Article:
In 1998 the Department of Commerce reported that computer-based information industries had driven more than one-fourth of America's total real economic growth. A follow-up report in 1999 stated that the IT sector had fueled 35 percent of the nation's real economic growth. Timed to coincide with an electoral campaign that presented the Clinton-Gore administration as a promoter of high technology, a revised report last year stated that information industries contributed nearly a third of the real growth of the U.S. economy.
Looking into these numbers, we find that the claim that information accounts for such an enormous contribution is supported by bending the relevant numbers in a couple of ways. First, the government broadens the definition of the "information revolution" as far as possible, including in it radio and television broadcasting, office machines such as photocopiers and faxes, laboratory analysis equipment, manufacturing testing instruments, household audio and video equipment, wired telecommunications carriers, paging equipment, cellular communications and just about everything else that is electronic. Second, the government places information technology in the most favorable perspective by applying inflationary or deflationary "adjustments" to the actual numbers involved. The output of all other sectors of the economy is reduced, while the contribution of information-based industries is heightened. Much of such boosting is based on the presumption that lower prices of personal computers and increased densities of magnetic storage media somehow translate into economic effectiveness. This manipulation is shown in the figure "Inflation Adjustments."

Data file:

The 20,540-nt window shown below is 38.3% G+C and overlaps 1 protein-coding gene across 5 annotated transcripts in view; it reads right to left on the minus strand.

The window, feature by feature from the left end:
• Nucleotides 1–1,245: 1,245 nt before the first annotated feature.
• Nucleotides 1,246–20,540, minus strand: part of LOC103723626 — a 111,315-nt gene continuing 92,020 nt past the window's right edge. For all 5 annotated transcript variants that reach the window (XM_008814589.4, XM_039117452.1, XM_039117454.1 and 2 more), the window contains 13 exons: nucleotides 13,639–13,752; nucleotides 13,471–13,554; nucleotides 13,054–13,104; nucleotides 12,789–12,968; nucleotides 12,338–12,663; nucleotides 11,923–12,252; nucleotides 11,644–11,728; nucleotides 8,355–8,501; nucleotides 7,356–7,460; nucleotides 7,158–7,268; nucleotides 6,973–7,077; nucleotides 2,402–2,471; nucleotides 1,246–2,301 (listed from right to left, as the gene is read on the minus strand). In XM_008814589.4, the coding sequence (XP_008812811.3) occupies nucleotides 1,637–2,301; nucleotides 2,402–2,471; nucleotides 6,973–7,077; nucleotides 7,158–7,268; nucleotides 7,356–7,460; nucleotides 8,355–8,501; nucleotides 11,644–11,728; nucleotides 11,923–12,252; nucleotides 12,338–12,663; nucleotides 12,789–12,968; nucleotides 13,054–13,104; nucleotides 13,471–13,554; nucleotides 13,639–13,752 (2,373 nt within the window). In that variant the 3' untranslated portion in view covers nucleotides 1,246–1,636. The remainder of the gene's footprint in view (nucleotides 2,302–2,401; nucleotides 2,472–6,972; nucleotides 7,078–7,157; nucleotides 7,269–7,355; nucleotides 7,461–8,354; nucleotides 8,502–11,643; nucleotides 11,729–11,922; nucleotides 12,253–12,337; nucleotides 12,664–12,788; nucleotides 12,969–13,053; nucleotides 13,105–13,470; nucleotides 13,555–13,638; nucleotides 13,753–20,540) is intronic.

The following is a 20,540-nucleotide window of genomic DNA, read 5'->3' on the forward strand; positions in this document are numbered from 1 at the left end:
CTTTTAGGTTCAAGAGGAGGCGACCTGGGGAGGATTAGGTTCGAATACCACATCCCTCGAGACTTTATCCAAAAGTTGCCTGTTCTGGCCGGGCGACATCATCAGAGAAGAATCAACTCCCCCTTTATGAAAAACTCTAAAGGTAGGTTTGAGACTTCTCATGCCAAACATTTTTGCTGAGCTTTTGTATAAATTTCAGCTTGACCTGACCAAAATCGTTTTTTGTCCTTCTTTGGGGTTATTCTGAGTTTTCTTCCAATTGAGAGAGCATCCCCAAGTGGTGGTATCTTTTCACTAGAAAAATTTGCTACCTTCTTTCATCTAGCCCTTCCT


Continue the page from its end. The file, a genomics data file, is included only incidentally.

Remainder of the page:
In the graph, $1.15 worth of gross domestic income (GDI) in 1990 was worth only 98 cents in 1998. In contrast, 81 cents worth of information technology in 1990 was worth $1.18 by 1998. By depressing the contributions of the rest of the economy and jacking up those of information products, it is possible to magnify the contributions of IT-producing industries to economic growth to yield a numerically precise 31.9 percent increase.
No one would dispute that an enormous amount of money has been spent recently on various initiatives connected with computers, including the sums wasted on Y2K fixes. The willingness of corporations to throw money at all kinds of Internet projects resembles in many ways an arms race. In my own calculations--based on cash and not on bent numbers--the contributions of IT-producing industries to economic growth turn out to be a still respectable but more credible 9 percent.
KM proponents need to think critically when examining industry metrics and must learn how to recognize bent numbers. The boosters of immodest claims and inflated metrics will continue to proliferate, prosper and perhaps even undermine KM projects until a better understanding emerges of the contributions it can make. Knowledge management is a good idea in its own right, and exaggeration will only devalue it.
Paul A. Strassmann originated the trademarked concepts "information productivity", "return-on-management" and "knowledge capital."
© 2001 Freedom Technology Media Group